Part of a teacher’s responsibilities includes being able to manage disagreements in a classroom. Teachers of younger children might encounter conflicts over sharing resources like books, games or toys. In post-secondary classrooms, students may have conflicts over more personal matters like relationships.

A teacher with well-developed conflict resolution abilities will display patience and active listening to consider each viewpoint and come to a compromise. This skill will likely also be useful if disagreements arise between the teacher and the student’s parents or guardians.

Read Also: How to Develop Teaching Skills for Teaching Effectiveness

5. Time Management

Teaching is a job that often requires working from home. Teachers need evenings and weekends to plan lessons, grade papers and occasionally shop for classroom materials. To maintain a healthy work-life balance, teachers will need to utilize time management skills.

Some strategies may include setting aside certain hours of the day for relaxation, exercise or other personal activities.

It will likely also benefit teachers to set a timeframe for having papers, tests and other assignments graded and returned to students. Teachers, for instance, may set a personal goal of returning grades within one week of receiving the submission.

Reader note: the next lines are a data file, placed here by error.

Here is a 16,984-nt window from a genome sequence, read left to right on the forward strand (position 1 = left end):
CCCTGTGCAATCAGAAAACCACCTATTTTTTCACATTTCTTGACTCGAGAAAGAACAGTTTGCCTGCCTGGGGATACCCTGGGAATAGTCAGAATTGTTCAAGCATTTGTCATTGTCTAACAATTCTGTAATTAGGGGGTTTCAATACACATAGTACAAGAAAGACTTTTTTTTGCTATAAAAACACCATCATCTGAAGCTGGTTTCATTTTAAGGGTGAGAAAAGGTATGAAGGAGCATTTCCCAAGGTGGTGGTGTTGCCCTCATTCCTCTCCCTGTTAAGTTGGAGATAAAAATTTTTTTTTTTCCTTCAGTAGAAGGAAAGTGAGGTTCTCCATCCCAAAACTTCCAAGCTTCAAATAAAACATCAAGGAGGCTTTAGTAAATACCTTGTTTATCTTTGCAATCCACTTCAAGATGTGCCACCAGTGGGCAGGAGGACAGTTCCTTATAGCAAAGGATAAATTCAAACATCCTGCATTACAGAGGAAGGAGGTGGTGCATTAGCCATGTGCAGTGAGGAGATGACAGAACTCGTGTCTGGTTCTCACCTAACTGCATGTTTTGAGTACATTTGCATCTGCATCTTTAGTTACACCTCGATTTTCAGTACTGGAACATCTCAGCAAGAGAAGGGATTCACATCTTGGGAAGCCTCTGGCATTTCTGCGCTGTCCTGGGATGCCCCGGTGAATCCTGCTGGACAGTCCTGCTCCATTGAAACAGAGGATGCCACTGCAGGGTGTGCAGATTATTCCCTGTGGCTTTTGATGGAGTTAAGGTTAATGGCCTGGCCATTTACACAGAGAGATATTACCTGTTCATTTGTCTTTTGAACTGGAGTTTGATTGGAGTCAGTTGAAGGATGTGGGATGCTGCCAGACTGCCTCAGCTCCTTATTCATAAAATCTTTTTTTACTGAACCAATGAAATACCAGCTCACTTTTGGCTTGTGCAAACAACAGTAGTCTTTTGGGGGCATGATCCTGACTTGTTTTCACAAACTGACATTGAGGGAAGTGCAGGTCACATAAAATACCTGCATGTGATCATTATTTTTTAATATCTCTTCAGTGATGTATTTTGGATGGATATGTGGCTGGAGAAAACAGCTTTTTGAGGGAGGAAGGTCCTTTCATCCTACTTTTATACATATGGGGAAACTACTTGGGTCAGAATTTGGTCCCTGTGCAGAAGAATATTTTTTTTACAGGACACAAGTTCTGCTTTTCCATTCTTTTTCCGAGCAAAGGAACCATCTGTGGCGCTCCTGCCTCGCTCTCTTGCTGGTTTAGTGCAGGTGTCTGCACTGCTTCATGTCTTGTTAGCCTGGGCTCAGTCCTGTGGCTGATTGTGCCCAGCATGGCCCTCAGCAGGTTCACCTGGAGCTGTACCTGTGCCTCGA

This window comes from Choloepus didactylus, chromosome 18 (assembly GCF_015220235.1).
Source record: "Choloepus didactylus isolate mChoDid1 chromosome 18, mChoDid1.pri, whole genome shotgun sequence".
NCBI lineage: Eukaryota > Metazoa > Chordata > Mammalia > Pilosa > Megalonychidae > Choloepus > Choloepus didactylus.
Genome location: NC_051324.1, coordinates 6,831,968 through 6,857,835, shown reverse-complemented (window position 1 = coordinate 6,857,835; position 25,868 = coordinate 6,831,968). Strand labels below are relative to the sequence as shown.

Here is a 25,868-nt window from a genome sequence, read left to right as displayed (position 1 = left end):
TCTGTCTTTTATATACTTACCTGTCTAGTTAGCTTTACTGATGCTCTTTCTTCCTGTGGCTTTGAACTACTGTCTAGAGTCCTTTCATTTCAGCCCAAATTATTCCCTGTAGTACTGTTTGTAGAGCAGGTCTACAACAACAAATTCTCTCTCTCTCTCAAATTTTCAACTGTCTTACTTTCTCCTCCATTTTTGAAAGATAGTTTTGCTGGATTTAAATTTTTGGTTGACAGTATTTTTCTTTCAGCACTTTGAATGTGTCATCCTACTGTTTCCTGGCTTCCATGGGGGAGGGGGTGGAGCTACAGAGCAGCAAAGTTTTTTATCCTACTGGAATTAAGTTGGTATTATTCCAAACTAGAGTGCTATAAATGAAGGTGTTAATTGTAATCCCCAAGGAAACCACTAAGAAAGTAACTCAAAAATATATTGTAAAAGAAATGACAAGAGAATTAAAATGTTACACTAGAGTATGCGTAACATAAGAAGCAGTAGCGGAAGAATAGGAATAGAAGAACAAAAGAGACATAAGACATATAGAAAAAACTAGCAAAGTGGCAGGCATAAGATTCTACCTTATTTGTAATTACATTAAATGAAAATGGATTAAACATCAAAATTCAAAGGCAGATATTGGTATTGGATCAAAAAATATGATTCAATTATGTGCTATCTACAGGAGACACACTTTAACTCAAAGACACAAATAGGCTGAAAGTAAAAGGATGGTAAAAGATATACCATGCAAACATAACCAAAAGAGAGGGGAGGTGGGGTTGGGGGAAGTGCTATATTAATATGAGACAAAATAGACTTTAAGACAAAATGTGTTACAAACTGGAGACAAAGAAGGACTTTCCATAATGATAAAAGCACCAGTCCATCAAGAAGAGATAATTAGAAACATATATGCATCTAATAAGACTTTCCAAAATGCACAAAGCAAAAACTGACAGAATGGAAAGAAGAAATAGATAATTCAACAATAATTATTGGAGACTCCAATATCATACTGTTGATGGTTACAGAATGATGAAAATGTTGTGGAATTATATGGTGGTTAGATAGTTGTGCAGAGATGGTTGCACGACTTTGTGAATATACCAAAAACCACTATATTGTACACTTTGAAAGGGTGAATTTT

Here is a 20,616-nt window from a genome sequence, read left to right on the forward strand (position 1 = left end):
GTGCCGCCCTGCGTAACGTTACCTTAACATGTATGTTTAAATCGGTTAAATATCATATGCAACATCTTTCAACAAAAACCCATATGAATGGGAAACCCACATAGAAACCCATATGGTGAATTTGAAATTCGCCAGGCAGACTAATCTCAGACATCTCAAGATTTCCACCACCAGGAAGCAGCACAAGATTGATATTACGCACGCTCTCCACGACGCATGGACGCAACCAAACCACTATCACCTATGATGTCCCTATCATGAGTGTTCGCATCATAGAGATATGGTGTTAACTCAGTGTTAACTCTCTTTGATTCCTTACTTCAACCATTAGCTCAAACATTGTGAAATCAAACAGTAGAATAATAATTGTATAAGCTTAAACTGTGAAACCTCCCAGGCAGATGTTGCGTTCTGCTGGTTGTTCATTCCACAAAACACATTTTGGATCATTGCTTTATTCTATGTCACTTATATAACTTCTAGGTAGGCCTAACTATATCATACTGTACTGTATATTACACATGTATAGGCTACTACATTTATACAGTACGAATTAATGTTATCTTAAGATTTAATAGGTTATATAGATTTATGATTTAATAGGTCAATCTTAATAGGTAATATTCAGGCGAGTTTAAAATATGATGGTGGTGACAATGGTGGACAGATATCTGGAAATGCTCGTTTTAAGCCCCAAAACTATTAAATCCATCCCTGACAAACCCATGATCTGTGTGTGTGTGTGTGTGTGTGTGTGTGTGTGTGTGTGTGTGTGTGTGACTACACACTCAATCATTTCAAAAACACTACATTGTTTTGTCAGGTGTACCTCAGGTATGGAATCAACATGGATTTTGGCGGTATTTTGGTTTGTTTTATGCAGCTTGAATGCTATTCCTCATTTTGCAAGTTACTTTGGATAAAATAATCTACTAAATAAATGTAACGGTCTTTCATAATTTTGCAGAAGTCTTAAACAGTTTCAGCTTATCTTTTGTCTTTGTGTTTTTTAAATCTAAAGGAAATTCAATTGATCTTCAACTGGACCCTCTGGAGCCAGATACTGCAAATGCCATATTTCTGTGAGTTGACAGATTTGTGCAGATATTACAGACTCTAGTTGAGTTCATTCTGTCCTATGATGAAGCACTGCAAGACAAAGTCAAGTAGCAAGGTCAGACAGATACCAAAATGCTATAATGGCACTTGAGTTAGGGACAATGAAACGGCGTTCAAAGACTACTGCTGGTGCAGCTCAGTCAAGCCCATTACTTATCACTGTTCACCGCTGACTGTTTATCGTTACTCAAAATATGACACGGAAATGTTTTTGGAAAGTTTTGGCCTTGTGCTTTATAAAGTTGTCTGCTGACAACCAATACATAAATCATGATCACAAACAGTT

When working on grades, it may benefit teachers to set a time and work for specified lengths of time to avoid distractions.

6. Computer Skills

As classrooms continue to incorporate technology, computer skills are becoming more important for teachers to have. Besides tracking grades, educators may use computers to formulate lesson plans, worksheets, study guides, tests and other deliverables.

Teachers also use digital media in the classroom, including online videos and interactive exercises to make their material more engaging. For teachers of older students, computers may be necessary to help direct research in online libraries and databases.

Educators also frequently communicate with parents and school personnel digitally, so they must be comfortable sending and receiving emails.